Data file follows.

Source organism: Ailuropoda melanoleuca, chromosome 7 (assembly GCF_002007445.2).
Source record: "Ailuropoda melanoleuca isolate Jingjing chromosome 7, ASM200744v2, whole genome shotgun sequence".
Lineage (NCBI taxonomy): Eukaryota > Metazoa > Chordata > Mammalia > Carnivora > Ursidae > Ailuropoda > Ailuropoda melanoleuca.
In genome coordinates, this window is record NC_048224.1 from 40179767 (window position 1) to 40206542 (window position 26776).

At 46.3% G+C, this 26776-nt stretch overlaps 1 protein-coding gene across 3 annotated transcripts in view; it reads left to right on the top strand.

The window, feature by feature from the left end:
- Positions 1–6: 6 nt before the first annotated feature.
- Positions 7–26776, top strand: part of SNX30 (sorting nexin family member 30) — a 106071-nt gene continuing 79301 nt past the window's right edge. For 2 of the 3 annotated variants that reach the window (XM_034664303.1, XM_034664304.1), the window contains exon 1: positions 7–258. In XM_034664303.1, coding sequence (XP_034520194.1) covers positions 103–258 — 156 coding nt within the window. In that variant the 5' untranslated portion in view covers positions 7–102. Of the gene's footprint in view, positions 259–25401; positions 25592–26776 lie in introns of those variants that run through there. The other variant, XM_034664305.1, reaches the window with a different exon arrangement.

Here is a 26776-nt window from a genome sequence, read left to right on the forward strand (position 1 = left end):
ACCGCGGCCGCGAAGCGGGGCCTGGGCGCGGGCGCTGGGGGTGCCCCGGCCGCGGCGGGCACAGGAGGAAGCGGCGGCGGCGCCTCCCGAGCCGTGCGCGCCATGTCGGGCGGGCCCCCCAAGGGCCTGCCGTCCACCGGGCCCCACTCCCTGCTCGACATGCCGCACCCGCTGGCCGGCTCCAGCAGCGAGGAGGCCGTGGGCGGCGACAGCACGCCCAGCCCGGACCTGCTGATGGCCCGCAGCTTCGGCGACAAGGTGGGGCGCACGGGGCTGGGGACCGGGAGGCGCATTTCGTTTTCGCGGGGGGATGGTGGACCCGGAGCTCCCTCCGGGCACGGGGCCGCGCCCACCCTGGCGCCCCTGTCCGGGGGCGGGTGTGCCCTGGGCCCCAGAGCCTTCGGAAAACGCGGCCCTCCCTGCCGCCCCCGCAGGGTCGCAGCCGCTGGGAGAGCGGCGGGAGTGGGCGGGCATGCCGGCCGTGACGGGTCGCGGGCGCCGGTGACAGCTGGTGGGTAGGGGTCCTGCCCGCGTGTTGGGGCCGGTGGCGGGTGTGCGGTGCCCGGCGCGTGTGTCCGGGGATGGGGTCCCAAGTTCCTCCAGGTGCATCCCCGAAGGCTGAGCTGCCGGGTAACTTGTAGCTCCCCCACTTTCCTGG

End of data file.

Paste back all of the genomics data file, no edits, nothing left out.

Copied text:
Source organism: Ailuropoda melanoleuca, chromosome 7 (assembly GCF_002007445.2).
Source record: "Ailuropoda melanoleuca isolate Jingjing chromosome 7, ASM200744v2, whole genome shotgun sequence".
Lineage (NCBI taxonomy): Eukaryota > Metazoa > Chordata > Mammalia > Carnivora > Ursidae > Ailuropoda > Ailuropoda melanoleuca.
In genome coordinates, this window is record NC_048224.1 from 40179767 (window position 1) to 40206542 (window position 26776).

At 46.3% G+C, this 26776-nt stretch overlaps 1 protein-coding gene across 3 annotated transcripts in view; it reads left to right on the top strand.

The window, feature by feature from the left end:
- Positions 1–6: 6 nt before the first annotated feature.
- Positions 7–26776, top strand: part of SNX30 (sorting nexin family member 30) — a 106071-nt gene continuing 79301 nt past the window's right edge. For 2 of the 3 annotated variants that reach the window (XM_034664303.1, XM_034664304.1), the window contains exon 1: positions 7–258. In XM_034664303.1, coding sequence (XP_034520194.1) covers positions 103–258 — 156 coding nt within the window. In that variant the 5' untranslated portion in view covers positions 7–102. Of the gene's footprint in view, positions 259–25401; positions 25592–26776 lie in introns of those variants that run through there. The other variant, XM_034664305.1, reaches the window with a different exon arrangement.

Here is a 26776-nt window from a genome sequence, read left to right on the forward strand (position 1 = left end):
ACCGCGGCCGCGAAGCGGGGCCTGGGCGCGGGCGCTGGGGGTGCCCCGGCCGCGGCGGGCACAGGAGGAAGCGGCGGCGGCGCCTCCCGAGCCGTGCGCGCCATGTCGGGCGGGCCCCCCAAGGGCCTGCCGTCCACCGGGCCCCACTCCCTGCTCGACATGCCGCACCCGCTGGCCGGCTCCAGCAGCGAGGAGGCCGTGGGCGGCGACAGCACGCCCAGCCCGGACCTGCTGATGGCCCGCAGCTTCGGCGACAAGGTGGGGCGCACGGGGCTGGGGACCGGGAGGCGCATTTCGTTTTCGCGGGGGGATGGTGGACCCGGAGCTCCCTCCGGGCACGGGGCCGCGCCCACCCTGGCGCCCCTGTCCGGGGGCGGGTGTGCCCTGGGCCCCAGAGCCTTCGGAAAACGCGGCCCTCCCTGCCGCCCCCGCAGGGTCGCAGCCGCTGGGAGAGCGGCGGGAGTGGGCGGGCATGCCGGCCGTGACGGGTCGCGGGCGCCGGTGACAGCTGGTGGGTAGGGGTCCTGCCCGCGTGTTGGGGCCGGTGGCGGGTGTGCGGTGCCCGGCGCGTGTGTCCGGGGATGGGGTCCCAAGTTCCTCCAGGTGCATCCCCGAAGGCTGAGCTGCCGGGTAACTTGTAGCTCCCCCACTTTCCTGG